Maternity leave and unfair discrimination

Maternity leave and unfair discrimination

Business, Human Resources, Legislation

In South Africa, female employees are entitled to four months off when they give birth to their baby. This luxury is not afforded to a person who has not actually carried and given birth to their baby – and it is now being challenged in the High Court.

Werner van Wyk applied to his employer for four months off to care for his newborn child as his wife had to return to running her two businesses. This request was denied by the employer.

Mr. van Wyk has filed a case with the High Court requesting that Sections 25 (maternity leave) and 26 (protection of employees before and after the birth of a child) of the Basic Conditions of Employment Act be made unconstitutional, as they unfairly discriminate against fathers of newborn children. The Act, and specifically these sections, refer to females who have given birth, and thereby limit the rights of those who have not given birth or are unable to give birth.

This discrimination extends to same-sex couples, couples adopting, as well as those who have entered into a surrogacy agreement. In all instances, these individuals will receive substantially less time off to care for their newborn child.

In 2015, a same-sex couple entered into a surrogacy agreement and one of the parents applied for maternity leave, which was declined. This was referred to court, in which the plaintiff stated that he had been refused leave because he was not the biological mother. The Labour Court ruled that maternity leave is not linked solely to the welfare of the mother but also to what is best for the child. In this case, the Labour Court ruled that the maternity leave policy of the employer was unfair, and directed the employer to amend their policies and pay the employee his four months of maternity leave. The Labour Court acknowledged that the Basic Conditions of Employment Act would need to be amended and this new case may put this into motion, but that it will take time.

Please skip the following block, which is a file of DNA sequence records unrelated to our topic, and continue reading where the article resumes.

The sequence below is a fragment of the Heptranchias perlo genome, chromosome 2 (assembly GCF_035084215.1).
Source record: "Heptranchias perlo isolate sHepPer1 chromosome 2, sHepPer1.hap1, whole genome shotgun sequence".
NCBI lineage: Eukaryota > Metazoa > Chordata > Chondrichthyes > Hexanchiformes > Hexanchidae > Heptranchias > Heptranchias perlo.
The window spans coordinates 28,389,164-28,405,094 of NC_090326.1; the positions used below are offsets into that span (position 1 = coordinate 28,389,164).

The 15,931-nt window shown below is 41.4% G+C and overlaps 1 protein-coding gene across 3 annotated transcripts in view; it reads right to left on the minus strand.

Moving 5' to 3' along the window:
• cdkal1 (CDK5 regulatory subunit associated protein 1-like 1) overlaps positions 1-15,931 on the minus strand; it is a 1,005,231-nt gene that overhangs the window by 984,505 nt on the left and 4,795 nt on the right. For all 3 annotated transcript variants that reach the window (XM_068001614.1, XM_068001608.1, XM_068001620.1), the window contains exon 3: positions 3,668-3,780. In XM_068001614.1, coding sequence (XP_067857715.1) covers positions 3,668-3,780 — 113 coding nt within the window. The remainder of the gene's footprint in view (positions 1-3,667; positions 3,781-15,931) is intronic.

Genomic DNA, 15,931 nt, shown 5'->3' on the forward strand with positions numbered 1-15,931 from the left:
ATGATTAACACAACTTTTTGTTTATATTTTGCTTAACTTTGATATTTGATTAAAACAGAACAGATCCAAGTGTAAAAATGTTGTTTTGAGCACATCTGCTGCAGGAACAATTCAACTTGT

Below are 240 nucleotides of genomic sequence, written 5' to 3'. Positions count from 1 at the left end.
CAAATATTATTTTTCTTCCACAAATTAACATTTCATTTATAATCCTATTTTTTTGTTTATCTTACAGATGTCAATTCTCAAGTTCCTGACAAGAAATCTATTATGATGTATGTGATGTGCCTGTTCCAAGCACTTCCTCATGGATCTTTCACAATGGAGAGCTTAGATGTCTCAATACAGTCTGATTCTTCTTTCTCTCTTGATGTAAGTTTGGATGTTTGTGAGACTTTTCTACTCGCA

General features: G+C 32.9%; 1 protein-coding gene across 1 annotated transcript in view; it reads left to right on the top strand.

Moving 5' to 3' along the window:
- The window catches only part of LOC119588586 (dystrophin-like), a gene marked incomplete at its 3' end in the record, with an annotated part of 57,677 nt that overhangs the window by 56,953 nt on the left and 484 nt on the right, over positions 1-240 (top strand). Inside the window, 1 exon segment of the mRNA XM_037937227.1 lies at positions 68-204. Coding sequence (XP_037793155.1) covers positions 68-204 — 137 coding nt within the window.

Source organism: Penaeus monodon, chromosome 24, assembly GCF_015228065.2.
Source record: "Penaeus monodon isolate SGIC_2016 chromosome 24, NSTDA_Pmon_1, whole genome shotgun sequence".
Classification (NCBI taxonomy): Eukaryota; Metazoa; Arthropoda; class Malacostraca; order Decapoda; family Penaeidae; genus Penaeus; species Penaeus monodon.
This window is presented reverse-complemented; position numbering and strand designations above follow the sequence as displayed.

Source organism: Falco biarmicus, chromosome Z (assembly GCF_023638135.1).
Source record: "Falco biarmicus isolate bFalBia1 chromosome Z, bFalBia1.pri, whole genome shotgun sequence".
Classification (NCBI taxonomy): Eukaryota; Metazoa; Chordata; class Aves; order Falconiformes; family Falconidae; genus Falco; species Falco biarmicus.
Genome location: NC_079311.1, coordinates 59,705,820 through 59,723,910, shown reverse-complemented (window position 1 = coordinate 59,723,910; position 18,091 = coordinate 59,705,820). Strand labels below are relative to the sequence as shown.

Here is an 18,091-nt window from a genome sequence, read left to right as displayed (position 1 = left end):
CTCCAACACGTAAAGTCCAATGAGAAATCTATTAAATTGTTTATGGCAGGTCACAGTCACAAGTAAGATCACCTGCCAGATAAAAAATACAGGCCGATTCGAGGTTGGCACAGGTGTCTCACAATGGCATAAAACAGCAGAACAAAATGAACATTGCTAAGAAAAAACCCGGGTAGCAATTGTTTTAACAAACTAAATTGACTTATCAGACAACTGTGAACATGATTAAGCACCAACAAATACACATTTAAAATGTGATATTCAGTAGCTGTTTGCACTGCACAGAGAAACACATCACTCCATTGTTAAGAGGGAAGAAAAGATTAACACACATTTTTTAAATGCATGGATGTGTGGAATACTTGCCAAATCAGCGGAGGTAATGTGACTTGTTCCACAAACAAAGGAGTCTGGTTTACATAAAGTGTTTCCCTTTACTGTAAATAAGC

In the meantime, it is important that employers review their own policies – especially where you offer paid time off – to ensure that you are applying the benefits fairly, regardless of whether the person was or was not able to give birth to the child.

If you are in need of a helping hand, HRTorQue can assist with the development of policies or the review of your current practices. Email us on [email protected] for more information.